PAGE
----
3-25 COMPARATIVE ADVANTAGE If the rancher is better at both raising cattle and growing potatoes, how can the farmer ever specialize in doing what he does best? The farmer doesnt seem to do anything best. To solve this puzzle, we need to look at the principle of comparative advantage. Copyright 2014 by Nelson Education Ltd. 3-26 FIGURE 3.2: How Trade Expands the Set of Consumption Opportunities Copyright 2014 by Nelson Education Ltd.

3-27 FIGURE 3.2 (continued) Copyright 2014 by Nelson Education Ltd. 3-28 Absolute Advantage Absolute advantage: the comparison among producers of a good according to their productivity Copyright 2014 by Nelson Education Ltd. 3-29

Opportunity Cost and Comparative Advantage Rather than comparing inputs required, we can compare the opportunity costs. Opportunity cost: whatever must be given up to obtain some item Copyright 2014 by Nelson Education Ltd. 3-30 TABLE 3.1: The Opportunity Cost of Meat and Potatoes Copyright 2014 by Nelson Education Ltd.

3-31 Vinko93/Shutterstock Opportunity Cost and Comparative Advantage Comparative advantage: the comparison among producers of a good according to their opportunity cost Copyright 2014 by Nelson Education Ltd. 3-32 Comparative Advantage and Trade The gains from specialization and trade are based not

on absolute advantage but rather on comparative advantage. When each person specializes in producing the good for which he or she has a comparative advantage, total production in the economy rises. Each benefits from trade by obtaining a good at a price that is lower than his or her opportunity cost of that good. Copyright 2014 by Nelson Education Ltd. 3-33 Comparative Advantage and Trade The moral of the story of the farmer and the rancher: Trade can benefit everyone in society because it allows people to specialize in activities in which they have a comparative advantage. Copyright 2014 by Nelson Education Ltd.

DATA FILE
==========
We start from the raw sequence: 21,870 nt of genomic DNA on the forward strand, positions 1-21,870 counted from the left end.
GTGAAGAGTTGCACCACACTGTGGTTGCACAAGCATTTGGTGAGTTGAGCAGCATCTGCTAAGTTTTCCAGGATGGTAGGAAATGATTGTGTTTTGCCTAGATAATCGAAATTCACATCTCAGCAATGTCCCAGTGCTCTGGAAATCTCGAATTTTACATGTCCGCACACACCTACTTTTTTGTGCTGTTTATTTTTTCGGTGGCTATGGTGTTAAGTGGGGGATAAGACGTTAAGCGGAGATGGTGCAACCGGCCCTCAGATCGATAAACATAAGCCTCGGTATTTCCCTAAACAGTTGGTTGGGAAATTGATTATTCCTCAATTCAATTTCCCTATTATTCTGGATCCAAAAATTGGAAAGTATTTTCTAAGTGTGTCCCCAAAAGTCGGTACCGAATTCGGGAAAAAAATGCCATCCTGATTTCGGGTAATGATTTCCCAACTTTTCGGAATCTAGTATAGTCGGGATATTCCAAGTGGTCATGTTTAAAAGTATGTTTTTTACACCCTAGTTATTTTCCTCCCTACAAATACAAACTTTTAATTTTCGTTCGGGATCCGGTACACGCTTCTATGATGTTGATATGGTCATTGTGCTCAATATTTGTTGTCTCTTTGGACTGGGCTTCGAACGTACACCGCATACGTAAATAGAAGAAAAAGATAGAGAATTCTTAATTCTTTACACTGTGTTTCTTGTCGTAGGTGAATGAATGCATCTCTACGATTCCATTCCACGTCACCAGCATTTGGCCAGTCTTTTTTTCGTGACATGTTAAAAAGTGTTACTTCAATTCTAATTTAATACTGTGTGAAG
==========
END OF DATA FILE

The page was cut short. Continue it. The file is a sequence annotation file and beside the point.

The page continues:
3-34 The Price of Trade What determines the price at which trade takes place? How are the gains from trade shared between the trading parties? For both parties to gain from trade, the price at which they trade must lie between the two opportunity costs. Copyright 2014 by Nelson Education Ltd. 3-35 QuickQuiz Robinson Crusoe can gather 10 coconuts or catch 1 fish per hour. His friend Friday can gather 30 coconuts or catch 2 fish per

hour. What is Crusoes opportunity cost of catching one fish? What is Fridays? Who has an absolute advantage in catching fish? Who has a comparative advantage in catching fish? Copyright 2014 by Nelson Education Ltd. 3-36 APPLICATIONS OF COMPARATIVE ADVANTAGE Should Sidney Crosby shovel his own sidewalk? Should Canada trade with other countries? Imports: goods and services produced abroad and sold domestically Exports: goods and services

produced domestically and sold abroad Copyright 2014 by Nelson Education Ltd. 3-37 QuickQuiz Suppose that a skilled brain surgeon also happens to be the worlds fastest typist. Should he do his own typing or hire a secretary? Explain. Copyright 2014 by Nelson Education Ltd. 3-38 Classroom Activity A Short Trip with Many Contributors

Answer the following questions. 1. Think of a recent trip you have taken. The distance travelled is unimportant, just choose a specific trip. Where did this trip start and finish? 2. Who produced the goods and services that made your trip possible? (List as many types of workers as possible.) 3. How were the different elements of your trip financed (e.g., the vehicle, the road network, or the airport)? Copyright 2014 by Nelson Education Ltd. 3-39 THE END Chapter 3 Copyright 2014 by Nelson Education Ltd.